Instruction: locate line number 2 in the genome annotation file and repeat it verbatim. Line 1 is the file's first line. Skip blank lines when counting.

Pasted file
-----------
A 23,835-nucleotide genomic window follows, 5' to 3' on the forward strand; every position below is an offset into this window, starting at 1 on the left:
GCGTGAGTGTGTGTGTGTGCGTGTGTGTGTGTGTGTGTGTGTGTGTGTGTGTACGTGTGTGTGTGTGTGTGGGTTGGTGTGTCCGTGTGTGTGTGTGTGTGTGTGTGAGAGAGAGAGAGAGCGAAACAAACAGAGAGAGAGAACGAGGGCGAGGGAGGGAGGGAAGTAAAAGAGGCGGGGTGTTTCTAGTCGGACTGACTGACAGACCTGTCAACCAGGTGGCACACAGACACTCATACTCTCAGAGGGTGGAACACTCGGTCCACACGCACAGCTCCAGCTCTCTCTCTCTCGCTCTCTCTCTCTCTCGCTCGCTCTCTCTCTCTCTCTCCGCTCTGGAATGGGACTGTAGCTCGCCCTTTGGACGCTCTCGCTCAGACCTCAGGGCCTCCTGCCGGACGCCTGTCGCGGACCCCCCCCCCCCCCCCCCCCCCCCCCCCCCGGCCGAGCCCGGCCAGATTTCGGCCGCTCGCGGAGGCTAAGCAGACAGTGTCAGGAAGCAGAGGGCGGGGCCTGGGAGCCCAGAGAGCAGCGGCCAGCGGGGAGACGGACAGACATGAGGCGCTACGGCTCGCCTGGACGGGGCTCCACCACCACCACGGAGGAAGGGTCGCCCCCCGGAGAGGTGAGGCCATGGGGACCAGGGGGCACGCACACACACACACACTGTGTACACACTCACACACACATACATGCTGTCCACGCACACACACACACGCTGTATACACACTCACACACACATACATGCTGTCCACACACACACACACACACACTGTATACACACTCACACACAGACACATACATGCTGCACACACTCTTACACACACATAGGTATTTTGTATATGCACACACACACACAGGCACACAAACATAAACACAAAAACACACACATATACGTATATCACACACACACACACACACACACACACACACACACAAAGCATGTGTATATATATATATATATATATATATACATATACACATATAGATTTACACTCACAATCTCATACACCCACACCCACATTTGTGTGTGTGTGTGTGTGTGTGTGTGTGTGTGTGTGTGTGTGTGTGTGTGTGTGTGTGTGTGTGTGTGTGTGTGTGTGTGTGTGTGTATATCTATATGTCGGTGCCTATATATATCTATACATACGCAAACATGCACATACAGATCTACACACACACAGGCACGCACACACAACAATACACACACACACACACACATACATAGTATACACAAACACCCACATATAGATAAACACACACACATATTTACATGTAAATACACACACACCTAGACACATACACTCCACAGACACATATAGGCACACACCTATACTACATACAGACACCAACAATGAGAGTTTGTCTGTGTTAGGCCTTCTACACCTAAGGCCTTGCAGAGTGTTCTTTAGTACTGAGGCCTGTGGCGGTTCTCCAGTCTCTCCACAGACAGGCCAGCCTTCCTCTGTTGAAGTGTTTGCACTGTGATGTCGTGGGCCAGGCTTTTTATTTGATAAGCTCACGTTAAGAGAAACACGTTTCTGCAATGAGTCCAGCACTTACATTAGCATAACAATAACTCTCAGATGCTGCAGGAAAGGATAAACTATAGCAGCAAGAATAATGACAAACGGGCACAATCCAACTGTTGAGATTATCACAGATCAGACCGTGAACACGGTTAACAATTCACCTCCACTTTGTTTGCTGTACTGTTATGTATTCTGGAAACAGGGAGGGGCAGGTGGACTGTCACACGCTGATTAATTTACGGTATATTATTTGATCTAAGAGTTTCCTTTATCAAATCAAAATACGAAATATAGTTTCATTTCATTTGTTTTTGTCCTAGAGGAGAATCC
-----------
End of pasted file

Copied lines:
GCGTGAGTGTGTGTGTGTGCGTGTGTGTGTGTGTGTGTGTGTGTGTGTGTGTACGTGTGTGTGTGTGTGTGGGTTGGTGTGTCCGTGTGTGTGTGTGTGTGTGTGTGAGAGAGAGAGAGAGCGAAACAAACAGAGAGAGAGAACGAGGGCGAGGGAGGGAGGGAAGTAAAAGAGGCGGGGTGTTTCTAGTCGGACTGACTGACAGACCTGTCAACCAGGTGGCACACAGACACTCATACTCTCAGAGGGTGGAACACTCGGTCCACACGCACAGCTCCAGCTCTCTCTCTCTCGCTCTCTCTCTCTCTCGCTCGCTCTCTCTCTCTCTCTCCGCTCTGGAATGGGACTGTAGCTCGCCCTTTGGACGCTCTCGCTCAGACCTCAGGGCCTCCTGCCGGACGCCTGTCGCGGACCCCCCCCCCCCCCCCCCCCCCCCCCCCCCGGCCGAGCCCGGCCAGATTTCGGCCGCTCGCGGAGGCTAAGCAGACAGTGTCAGGAAGCAGAGGGCGGGGCCTGGGAGCCCAGAGAGCAGCGGCCAGCGGGGAGACGGACAGACATGAGGCGCTACGGCTCGCCTGGACGGGGCTCCACCACCACCACGGAGGAAGGGTCGCCCCCCGGAGAGGTGAGGCCATGGGGACCAGGGGGCACGCACACACACACACACTGTGTACACACTCACACACACATACATGCTGTCCACGCACACACACACACGCTGTATACACACTCACACACACATACATGCTGTCCACACACACACACACACACACTGTATACACACTCACACACAGACACATACATGCTGCACACACTCTTACACACACATAGGTATTTTGTATATGCACACACACACACAGGCACACAAACATAAACACAAAAACACACACATATACGTATATCACACACACACACACACACACACACACACACACACAAAGCATGTGTATATATATATATATATATATATATACATATACACATATAGATTTACACTCACAATCTCATACACCCACACCCACATTTGTGTGTGTGTGTGTGTGTGTGTGTGTGTGTGTGTGTGTGTGTGTGTGTGTGTGTGTGTGTGTGTGTGTGTGTGTGTGTGTGTGTGTATATCTATATGTCGGTGCCTATATATATCTATACATACGCAAACATGCACATACAGATCTACACACACACAGGCACGCACACACAACAATACACACACACACACACACATACATAGTATACACAAACACCCACATATAGATAAACACACACACATATTTACATGTAAATACACACACACCTAGACACATACACTCCACAGACACATATAGGCACACACCTATACTACATACAGACACCAACAATGAGAGTTTGTCTGTGTTAGGCCTTCTACACCTAAGGCCTTGCAGAGTGTTCTTTAGTACTGAGGCCTGTGGCGGTTCTCCAGTCTCTCCACAGACAGGCCAGCCTTCCTCTGTTGAAGTGTTTGCACTGTGATGTCGTGGGCCAGGCTTTTTATTTGATAAGCTCACGTTAAGAGAAACACGTTTCTGCAATGAGTCCAGCACTTACATTAGCATAACAATAACTCTCAGATGCTGCAGGAAAGGATAAACTATAGCAGCAAGAATAATGACAAACGGGCACAATCCAACTGTTGAGATTATCACAGATCAGACCGTGAACACGGTTAACAATTCACCTCCACTTTGTTTGCTGTACTGTTATGTATTCTGGAAACAGGGAGGGGCAGGTGGACTGTCACACGCTGATTAATTTACGGTATATTATTTGATCTAAGAGTTTCCTTTATCAAATCAAAATACGAAATATAGTTTCATTTCATTTGTTTTTGTCCTAGAGGAGAATCC